November 26 2015, The Fine Art of Peacemaking: an artists response to the refugee crisis

drawing by Taim Sfar

drawing by Taim Sfar

The Hague Peace Projects and the exhibition space GEMAK are organizing a series of public discussions themed “The Fine Art of Peace Making” (Vrede is geen Kunst?).
These sessions are an encounter between representatives of two worlds: on the one hand the world of professional art and on the other hand the world of peace activism.

Our second session was about Refugees and Migration. Everyday we hear about the flows of refugees coming to Europe. But what does it mean to be a refugee? And what does it mean for artists to live in a conflict zone? How does becoming a refugee influence their work? Two Syrian refugees told their story.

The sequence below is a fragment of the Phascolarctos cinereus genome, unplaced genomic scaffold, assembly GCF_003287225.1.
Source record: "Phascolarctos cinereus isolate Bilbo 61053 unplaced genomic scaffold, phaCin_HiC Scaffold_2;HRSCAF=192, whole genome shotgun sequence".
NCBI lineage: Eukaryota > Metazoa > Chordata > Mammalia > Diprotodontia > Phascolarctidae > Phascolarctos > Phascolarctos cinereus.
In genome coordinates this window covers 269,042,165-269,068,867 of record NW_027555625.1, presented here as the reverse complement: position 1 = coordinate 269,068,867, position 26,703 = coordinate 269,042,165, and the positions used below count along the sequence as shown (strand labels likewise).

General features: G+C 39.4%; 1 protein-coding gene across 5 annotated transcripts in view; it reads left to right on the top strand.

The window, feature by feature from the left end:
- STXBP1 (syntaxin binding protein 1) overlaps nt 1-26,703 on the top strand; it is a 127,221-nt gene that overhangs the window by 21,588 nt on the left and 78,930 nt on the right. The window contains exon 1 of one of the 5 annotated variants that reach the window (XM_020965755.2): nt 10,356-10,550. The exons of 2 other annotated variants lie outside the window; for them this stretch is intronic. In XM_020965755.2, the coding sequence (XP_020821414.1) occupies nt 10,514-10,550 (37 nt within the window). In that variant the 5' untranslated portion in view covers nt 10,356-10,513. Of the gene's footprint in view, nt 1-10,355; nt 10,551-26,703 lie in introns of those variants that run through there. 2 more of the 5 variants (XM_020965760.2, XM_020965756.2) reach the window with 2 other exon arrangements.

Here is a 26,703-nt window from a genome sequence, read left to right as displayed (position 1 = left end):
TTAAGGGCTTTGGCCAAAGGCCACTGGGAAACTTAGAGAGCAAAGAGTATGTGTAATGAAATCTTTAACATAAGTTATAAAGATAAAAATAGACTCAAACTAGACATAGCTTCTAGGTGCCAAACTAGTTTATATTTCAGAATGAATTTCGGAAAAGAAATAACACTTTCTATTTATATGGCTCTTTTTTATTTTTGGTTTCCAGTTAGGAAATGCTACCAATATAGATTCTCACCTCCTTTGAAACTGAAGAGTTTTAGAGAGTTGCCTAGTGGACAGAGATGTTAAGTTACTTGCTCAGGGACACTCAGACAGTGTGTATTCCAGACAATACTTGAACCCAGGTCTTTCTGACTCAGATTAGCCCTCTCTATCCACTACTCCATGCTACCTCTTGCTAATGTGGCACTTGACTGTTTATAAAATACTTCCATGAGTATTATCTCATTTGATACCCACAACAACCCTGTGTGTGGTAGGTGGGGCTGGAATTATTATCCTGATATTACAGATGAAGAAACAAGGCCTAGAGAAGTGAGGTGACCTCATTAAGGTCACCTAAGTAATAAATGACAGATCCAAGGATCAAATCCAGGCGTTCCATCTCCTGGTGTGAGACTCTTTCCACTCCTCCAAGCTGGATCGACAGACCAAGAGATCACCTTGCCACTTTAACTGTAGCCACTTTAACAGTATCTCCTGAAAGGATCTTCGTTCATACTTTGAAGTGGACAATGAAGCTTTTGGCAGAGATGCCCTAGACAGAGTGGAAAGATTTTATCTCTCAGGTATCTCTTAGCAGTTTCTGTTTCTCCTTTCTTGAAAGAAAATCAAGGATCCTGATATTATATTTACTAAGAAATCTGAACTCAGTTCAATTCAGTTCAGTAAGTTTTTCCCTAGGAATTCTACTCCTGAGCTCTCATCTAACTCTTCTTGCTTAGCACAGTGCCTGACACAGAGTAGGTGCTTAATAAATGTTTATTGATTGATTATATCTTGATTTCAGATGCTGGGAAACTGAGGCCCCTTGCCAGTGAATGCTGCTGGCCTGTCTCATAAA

hiwwMuR1QenXjLzPqUrZpqWZpAsLn4L_eTTEEs9aHkkThe first speaker was Memo Jan, a Syrian refugee from Aleppo. Being in the Netherlands  for three years now he is trying to start a new life as an English teacher. Memo told us about his life as a refugee in The Netherlands and his efforts as a peace activist to contribute to the future of Syria. Memo told about his life as part of the Kurdish minority during the regime of Al-Assad. He remembers being told as a kid by his mother that ‘the walls have ears’: you could never be sure if someone was listening to report you to the police. When the revolution in Syria started Memo immediately joined the protests and demonstrations. However, when friends of him began to disappear, at a certain point Memo chose to hide himself and later fled to Europe.